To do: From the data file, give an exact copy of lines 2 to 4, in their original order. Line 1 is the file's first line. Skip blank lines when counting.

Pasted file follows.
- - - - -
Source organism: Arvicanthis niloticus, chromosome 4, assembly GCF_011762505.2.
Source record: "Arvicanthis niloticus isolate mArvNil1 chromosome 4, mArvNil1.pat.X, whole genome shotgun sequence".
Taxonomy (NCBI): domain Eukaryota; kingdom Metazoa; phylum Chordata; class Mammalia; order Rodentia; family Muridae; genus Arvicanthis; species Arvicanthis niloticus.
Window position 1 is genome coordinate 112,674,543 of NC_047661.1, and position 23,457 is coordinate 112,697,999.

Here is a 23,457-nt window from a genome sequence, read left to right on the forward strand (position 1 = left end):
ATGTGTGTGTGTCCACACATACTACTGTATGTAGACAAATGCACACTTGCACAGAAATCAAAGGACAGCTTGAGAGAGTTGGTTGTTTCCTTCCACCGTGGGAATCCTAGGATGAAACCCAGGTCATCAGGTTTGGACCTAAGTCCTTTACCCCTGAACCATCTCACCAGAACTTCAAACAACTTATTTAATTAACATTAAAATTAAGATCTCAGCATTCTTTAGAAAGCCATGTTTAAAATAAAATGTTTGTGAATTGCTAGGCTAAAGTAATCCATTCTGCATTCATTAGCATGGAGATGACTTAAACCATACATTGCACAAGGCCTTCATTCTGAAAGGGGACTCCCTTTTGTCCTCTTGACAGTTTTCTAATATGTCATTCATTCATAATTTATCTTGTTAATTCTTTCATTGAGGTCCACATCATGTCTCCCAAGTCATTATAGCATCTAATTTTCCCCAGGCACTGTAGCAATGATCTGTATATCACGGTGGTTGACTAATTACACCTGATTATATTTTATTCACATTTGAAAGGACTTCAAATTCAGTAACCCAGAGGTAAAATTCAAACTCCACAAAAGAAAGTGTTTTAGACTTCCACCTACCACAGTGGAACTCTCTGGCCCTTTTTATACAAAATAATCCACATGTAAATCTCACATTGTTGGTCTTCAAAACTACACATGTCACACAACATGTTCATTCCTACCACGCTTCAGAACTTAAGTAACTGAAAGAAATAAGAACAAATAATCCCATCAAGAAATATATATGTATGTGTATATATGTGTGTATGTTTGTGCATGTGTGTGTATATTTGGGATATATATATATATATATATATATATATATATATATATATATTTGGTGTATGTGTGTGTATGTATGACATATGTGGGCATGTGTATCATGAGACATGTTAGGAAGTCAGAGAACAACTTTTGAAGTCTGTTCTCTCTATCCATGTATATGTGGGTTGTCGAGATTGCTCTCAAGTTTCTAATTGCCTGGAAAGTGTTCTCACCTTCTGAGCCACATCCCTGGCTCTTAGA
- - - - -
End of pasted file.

Source record: "Arvicanthis niloticus isolate mArvNil1 chromosome 4, mArvNil1.pat.X, whole genome shotgun sequence".
Taxonomy (NCBI): domain Eukaryota; kingdom Metazoa; phylum Chordata; class Mammalia; order Rodentia; family Muridae; genus Arvicanthis; species Arvicanthis niloticus.
Window position 1 is genome coordinate 112,674,543 of NC_047661.1, and position 23,457 is coordinate 112,697,999.